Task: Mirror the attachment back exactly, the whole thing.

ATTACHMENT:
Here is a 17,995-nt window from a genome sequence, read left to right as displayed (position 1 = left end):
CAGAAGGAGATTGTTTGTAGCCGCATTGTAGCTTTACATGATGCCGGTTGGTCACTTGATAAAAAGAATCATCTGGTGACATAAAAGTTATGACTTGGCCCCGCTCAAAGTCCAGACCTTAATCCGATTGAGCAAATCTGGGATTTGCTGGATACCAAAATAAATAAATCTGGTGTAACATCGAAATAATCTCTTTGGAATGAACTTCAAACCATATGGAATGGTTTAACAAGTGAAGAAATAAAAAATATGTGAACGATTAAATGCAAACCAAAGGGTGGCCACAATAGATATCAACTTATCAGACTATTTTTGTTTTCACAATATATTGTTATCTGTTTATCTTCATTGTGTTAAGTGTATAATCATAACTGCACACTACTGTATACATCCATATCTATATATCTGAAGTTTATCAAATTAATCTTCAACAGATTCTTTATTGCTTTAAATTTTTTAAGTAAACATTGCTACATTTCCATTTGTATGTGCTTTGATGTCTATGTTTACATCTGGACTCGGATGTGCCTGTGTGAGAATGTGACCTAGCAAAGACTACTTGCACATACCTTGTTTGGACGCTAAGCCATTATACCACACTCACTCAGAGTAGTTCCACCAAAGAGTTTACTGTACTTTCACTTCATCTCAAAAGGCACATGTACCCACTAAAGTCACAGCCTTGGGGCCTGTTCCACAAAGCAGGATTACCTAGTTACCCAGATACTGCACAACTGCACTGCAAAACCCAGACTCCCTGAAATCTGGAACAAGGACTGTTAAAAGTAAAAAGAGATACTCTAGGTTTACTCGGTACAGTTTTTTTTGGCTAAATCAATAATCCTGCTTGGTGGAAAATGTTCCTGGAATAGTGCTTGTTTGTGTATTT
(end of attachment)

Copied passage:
Here is a 17,995-nt window from a genome sequence, read left to right as displayed (position 1 = left end):
CAGAAGGAGATTGTTTGTAGCCGCATTGTAGCTTTACATGATGCCGGTTGGTCACTTGATAAAAAGAATCATCTGGTGACATAAAAGTTATGACTTGGCCCCGCTCAAAGTCCAGACCTTAATCCGATTGAGCAAATCTGGGATTTGCTGGATACCAAAATAAATAAATCTGGTGTAACATCGAAATAATCTCTTTGGAATGAACTTCAAACCATATGGAATGGTTTAACAAGTGAAGAAATAAAAAATATGTGAACGATTAAATGCAAACCAAAGGGTGGCCACAATAGATATCAACTTATCAGACTATTTTTGTTTTCACAATATATTGTTATCTGTTTATCTTCATTGTGTTAAGTGTATAATCATAACTGCACACTACTGTATACATCCATATCTATATATCTGAAGTTTATCAAATTAATCTTCAACAGATTCTTTATTGCTTTAAATTTTTTAAGTAAACATTGCTACATTTCCATTTGTATGTGCTTTGATGTCTATGTTTACATCTGGACTCGGATGTGCCTGTGTGAGAATGTGACCTAGCAAAGACTACTTGCACATACCTTGTTTGGACGCTAAGCCATTATACCACACTCACTCAGAGTAGTTCCACCAAAGAGTTTACTGTACTTTCACTTCATCTCAAAAGGCACATGTACCCACTAAAGTCACAGCCTTGGGGCCTGTTCCACAAAGCAGGATTACCTAGTTACCCAGATACTGCACAACTGCACTGCAAAACCCAGACTCCCTGAAATCTGGAACAAGGACTGTTAAAAGTAAAAAGAGATACTCTAGGTTTACTCGGTACAGTTTTTTTTGGCTAAATCAATAATCCTGCTTGGTGGAAAATGTTCCTGGAATAGTGCTTGTTTGTGTATTT